NRG Energy wants to add two reactors to its South Texas Project. But the project’s future was already in doubt because of low natural gas and electricity prices. NRG’s partner on the project, subject to a federal loan guarantee, is Tokyo Electric Power Co., owner of the stricken Japanese reactors.

Constellation Energy and Electricite de France had planned to build a new reactor at Calvert Cliffs, Md., but Constellation backed out of the partnership late last year. It’s unclear whether EDF will be able to pursue the plan.


Obama and Energy Secretary Steven Chu have renewed their support for new nuclear power since the earthquake. But some lawmakers are already calling for at least a delay.

Sen. Joseph Lieberman on Sunday expressed his continued support for nuclear power. But he added, “We’ve got to kind of quietly, quickly put the brakes on until we can absorb what has happened in Japan.”

Abroad, the reaction has been more drastic. German Chancellor Angela Merkel has said her country’s seven oldest plants will be shut down at least temporarily. Switzerland has suspended plans to build new reactors.

Nuclear advocates counter that if the radiation from the crippled reactors is contained and injuries are minor, the disaster could turn out to help the industry.

The reactors at the Fukushima Dai-ichi Power Station are 30 to 40 years old. They were not designed to handle a natural disaster as punishing as last week’s earthquake and tsunami.

“If containment holds on these units, that is something that can be considered a success story,” says Paul Murphy, who works in nuclear business development for the law firm Millbank. “The quake was so strong that the earth’s axis moved, and this old technology withstood it.”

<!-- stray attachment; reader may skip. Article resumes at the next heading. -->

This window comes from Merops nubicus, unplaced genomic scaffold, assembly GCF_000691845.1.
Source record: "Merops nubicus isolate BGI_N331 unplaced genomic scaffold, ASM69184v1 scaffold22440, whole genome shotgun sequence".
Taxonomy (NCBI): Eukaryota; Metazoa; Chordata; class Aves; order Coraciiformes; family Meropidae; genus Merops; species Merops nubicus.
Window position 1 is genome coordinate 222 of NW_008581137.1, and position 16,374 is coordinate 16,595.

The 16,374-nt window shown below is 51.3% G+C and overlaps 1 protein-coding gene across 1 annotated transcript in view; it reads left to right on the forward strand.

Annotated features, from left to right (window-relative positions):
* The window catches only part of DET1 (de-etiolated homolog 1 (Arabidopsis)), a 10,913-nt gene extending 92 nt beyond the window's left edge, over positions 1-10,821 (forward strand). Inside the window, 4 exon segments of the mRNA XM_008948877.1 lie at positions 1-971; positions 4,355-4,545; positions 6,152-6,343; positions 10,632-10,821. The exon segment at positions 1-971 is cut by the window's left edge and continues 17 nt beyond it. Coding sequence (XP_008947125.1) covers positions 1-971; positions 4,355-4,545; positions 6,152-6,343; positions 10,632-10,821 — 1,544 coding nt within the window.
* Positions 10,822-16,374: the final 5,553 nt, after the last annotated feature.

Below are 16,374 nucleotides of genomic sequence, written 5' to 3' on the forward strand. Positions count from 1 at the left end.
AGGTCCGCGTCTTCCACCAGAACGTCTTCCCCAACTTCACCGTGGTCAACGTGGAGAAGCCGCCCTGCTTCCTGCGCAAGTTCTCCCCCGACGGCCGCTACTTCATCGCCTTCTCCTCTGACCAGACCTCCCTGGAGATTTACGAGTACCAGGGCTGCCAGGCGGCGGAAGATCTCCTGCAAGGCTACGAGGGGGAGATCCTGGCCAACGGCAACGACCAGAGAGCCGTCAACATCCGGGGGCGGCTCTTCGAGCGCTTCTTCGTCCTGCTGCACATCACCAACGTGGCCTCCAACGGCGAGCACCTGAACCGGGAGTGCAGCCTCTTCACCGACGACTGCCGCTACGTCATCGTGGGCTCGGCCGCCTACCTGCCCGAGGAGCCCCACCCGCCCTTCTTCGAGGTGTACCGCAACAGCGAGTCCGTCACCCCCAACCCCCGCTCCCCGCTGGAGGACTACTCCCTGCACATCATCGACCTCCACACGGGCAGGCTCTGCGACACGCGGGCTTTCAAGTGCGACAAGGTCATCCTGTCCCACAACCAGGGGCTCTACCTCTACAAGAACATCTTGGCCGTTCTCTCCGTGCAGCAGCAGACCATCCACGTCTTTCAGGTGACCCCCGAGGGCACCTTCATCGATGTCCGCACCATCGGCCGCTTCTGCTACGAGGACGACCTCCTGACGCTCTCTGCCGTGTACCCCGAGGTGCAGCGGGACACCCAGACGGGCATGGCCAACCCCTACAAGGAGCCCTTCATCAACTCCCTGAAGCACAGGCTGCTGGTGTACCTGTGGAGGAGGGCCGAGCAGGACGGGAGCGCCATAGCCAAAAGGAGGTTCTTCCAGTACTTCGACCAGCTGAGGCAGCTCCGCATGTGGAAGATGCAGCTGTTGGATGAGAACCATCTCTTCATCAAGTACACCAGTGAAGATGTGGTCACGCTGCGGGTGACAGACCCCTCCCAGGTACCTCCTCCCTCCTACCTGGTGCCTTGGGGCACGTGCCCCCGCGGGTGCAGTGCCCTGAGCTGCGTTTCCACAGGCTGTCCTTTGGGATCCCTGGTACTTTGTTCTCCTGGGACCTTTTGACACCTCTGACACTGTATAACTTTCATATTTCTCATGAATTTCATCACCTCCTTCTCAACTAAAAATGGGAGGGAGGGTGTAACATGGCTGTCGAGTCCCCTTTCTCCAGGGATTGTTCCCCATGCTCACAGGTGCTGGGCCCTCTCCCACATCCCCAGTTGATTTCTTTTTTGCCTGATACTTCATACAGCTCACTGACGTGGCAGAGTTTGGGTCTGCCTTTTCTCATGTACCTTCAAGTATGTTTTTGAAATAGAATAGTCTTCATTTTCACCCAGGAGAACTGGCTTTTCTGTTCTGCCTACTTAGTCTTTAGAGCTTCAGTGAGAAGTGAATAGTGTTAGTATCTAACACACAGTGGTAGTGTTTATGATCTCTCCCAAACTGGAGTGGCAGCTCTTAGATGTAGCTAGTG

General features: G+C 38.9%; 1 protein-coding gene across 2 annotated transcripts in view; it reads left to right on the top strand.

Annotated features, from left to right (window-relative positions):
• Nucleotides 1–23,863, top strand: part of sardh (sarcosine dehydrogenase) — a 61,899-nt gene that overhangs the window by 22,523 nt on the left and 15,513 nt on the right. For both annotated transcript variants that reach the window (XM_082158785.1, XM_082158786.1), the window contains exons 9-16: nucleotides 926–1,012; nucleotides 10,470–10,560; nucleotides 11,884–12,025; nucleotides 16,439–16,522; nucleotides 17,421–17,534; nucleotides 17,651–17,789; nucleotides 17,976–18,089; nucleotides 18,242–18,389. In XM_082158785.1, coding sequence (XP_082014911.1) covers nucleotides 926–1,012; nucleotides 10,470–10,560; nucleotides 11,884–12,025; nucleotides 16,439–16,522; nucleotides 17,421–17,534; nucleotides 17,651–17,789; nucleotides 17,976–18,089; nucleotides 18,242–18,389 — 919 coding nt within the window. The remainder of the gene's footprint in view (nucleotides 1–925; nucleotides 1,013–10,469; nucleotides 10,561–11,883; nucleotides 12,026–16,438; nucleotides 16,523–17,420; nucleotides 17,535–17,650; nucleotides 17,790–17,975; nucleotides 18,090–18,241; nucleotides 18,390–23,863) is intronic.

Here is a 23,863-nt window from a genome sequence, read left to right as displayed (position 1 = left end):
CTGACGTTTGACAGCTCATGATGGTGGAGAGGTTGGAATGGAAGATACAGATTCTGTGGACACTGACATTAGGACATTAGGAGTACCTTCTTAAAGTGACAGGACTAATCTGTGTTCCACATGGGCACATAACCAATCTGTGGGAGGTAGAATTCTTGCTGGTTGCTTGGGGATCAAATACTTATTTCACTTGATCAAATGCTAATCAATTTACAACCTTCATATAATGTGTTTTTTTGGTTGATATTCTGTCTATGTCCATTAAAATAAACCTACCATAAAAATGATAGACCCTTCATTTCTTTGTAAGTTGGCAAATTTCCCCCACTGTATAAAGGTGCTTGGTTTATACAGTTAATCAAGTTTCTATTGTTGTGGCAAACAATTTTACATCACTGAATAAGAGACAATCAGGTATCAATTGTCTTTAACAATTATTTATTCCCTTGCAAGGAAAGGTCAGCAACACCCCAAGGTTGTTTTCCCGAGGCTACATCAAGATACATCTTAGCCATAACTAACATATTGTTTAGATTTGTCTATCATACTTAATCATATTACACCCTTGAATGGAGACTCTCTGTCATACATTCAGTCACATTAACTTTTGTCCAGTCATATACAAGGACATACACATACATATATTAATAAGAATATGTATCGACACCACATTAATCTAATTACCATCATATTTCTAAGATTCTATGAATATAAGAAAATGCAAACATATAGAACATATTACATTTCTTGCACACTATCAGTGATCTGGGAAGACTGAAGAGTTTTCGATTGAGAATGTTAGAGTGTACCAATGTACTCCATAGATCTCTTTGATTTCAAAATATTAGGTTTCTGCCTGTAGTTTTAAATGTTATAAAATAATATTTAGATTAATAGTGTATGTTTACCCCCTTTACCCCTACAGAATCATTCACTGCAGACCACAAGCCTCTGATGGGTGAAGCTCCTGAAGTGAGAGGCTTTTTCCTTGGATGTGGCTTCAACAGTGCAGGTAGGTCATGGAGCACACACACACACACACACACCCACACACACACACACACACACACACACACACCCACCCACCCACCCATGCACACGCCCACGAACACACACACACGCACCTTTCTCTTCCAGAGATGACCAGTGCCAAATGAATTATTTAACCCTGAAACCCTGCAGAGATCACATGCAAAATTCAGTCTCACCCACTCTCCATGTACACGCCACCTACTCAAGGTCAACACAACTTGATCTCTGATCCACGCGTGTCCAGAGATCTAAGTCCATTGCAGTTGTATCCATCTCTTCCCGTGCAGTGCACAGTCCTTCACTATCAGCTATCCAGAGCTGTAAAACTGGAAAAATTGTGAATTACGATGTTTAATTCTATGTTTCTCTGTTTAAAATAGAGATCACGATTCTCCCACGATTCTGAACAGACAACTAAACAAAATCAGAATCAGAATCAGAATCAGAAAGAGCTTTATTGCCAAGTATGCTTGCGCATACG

Chu told a House panel Tuesday that reactors in the U.S. have designs beyond what would be required to withstand a worst-case earthquake and tsunami.

And the next generation of reactors is designed to better handle a disaster of the kind that struck Japan. What apparently doomed the Japanese reactors was a loss of backup power needed to cool their fuel rods once the tsunami hit. Newer plant designs are designed to be cooled in an emergency with no need for electricity. One is a Westinghouse Electric Co. design being built in Georgia and South Carolina.

With the newer designs, cooling water is stored above the steel container protecting the reactor. In case of emergency, the water would flow, by force of gravity, onto the containment vessel to cool it.

Such a gravity-powered cooling system can operate for about 72 hours. The steel containment and the surrounding shield building are also designed to cool by using the natural circulation effect created by heated air.

“If you have some sort of hurricane or earthquake or natural disaster, then you have on the site sufficient resources to handle your plant for a period of seven days,” says Ed Cummins, a vice president at Westinghouse Electric Co.

U.S. public support for nuclear power could erode after the terrifying images of explosions at nuclear plants beamed from Japan in the days after the earthquake.

The last major U.S. accident, the 1979 partial meltdown of the core of the reactor at Three Mile Island in Pennsylvania, led to only scant releases of radiation and no deaths. Yet it helped turn public opinion against the plants and contributed to a 30-year setback for the U.S. nuclear industry.

Cummins said regulators undertaking a review of the proposed Georgia reactor and plant design could end up hearing more public comments as a result of the crisis in Japan. He also said lawmakers in Congress could put pressure on the NRC to slow the licensing process.

“This will be more than a passing incident,” he said.